The question is how much memory is required to store this data frame in

memory, okay?

So, I can do a simple calculation.

So, the num, the number of elements in this data, in this data

frame is going to be 1.5 million times 120, right, because it's a square object.

And so that's, so that's the number of elements in the data frame.

Now, if it's a numeric all the data are numeric then each

number requires eight bytes of memory to store.

Because the, because the numbers are stored using 64-bit numbers and

there's eight bits per byte.

So that's eight bytes of memory per numeric object.

So that's going to,

so here's the number of bytes, now there's two to the 20 bytes per megabyte.

So I can divide that, the number of bytes by 2 to the 20, and

that's how many megabytes I got.

So it's got, I've got 1,373.29 megabytes.

And I can divide that again by 2 to the 10 to get the number of gigabytes,

that's going to be roughly 1.34 gigabytes.

So the, the raw storage for this data frame, is roughly 1.34 gigabytes.

now, you're actually going to need a little bit more memory than that to

read the data in.

Because there's a little bit of, overhead required for reading the data in.

And so, and so the rule of thumb, is to, is that you're going to need

almost twice as much memory to read this dataset into R using read.table.

Then the, then the object itself requires.

So if your computer only has, let's say two gigabytes of RAM eh, and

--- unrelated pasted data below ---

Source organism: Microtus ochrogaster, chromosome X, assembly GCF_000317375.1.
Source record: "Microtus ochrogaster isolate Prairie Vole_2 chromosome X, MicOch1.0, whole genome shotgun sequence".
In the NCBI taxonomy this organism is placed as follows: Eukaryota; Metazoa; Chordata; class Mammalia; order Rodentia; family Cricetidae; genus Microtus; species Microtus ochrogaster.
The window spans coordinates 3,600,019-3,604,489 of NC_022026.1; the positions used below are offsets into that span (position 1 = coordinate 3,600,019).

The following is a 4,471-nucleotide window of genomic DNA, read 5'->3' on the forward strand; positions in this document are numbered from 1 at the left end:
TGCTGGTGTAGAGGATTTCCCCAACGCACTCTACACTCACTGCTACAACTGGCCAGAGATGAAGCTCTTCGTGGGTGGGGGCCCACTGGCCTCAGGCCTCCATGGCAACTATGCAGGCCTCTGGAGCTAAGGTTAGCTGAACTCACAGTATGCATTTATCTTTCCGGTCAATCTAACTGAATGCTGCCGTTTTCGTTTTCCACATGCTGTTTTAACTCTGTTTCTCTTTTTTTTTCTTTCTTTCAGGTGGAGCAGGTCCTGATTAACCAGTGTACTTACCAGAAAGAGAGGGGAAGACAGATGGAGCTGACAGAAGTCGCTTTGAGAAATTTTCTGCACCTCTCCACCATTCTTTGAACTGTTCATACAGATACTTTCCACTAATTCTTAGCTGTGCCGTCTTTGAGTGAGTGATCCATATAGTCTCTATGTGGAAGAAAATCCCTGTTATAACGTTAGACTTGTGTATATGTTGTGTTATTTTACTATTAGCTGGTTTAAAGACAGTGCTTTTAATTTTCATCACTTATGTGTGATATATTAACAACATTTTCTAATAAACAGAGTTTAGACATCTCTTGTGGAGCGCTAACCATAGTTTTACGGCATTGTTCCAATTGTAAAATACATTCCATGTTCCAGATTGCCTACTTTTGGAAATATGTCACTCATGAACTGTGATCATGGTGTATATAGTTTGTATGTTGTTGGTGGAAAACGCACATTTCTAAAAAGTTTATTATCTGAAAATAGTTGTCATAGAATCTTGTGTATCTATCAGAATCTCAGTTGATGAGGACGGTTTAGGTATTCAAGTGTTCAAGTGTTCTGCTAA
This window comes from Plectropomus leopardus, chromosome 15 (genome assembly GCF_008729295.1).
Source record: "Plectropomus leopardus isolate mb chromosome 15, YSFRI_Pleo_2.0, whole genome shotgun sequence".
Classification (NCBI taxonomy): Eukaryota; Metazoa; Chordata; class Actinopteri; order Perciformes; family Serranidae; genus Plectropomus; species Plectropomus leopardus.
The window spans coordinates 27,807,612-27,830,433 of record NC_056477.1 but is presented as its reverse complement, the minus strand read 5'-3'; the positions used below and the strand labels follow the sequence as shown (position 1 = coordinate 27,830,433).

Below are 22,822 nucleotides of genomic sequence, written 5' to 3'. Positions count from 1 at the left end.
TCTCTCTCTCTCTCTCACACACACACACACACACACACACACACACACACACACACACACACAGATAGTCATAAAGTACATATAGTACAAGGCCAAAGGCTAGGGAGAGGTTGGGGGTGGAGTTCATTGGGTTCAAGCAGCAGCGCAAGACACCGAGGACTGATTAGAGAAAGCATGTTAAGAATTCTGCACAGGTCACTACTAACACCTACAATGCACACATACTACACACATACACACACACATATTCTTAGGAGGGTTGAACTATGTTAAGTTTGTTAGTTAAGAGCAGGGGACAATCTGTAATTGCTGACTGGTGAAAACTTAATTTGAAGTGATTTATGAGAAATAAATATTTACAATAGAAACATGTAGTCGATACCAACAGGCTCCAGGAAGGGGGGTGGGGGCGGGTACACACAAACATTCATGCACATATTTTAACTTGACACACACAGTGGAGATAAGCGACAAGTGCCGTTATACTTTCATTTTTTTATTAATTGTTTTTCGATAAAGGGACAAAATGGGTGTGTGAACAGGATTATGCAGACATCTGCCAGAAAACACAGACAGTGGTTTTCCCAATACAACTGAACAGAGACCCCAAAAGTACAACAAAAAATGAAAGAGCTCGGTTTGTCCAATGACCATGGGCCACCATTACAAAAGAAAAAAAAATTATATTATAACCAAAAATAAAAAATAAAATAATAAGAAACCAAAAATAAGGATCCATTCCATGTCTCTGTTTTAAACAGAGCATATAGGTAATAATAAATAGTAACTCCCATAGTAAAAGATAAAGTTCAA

you're trying to read in this 1.34 gigabyte table.

You might want to think twice about trying to do it.

Because it, you're going to be pushing the boundaries of of memory that,

that is required to read this dataset n.

Of course, if your computer has like four or eight or 16 gigabytes of RAM,

then you should have no problem in terms of the memory requirements.

It will still take some time just to read it in just because it takes time to

read in all the data, but you won't be running out of memory.

So doing this kind of calculation is enormously useful when you're reading in

large data sets.

Because it can give you a sense of you know do I have enough memory.

Is the reason, if you grunt any errors,

you'll know whether the error is because of memory, running out of memory or not.

So I encourage you to do

this kind of calculation when you're going to be reading in large data sets.

And you, and you, and you know in advance kind of how big it's going to be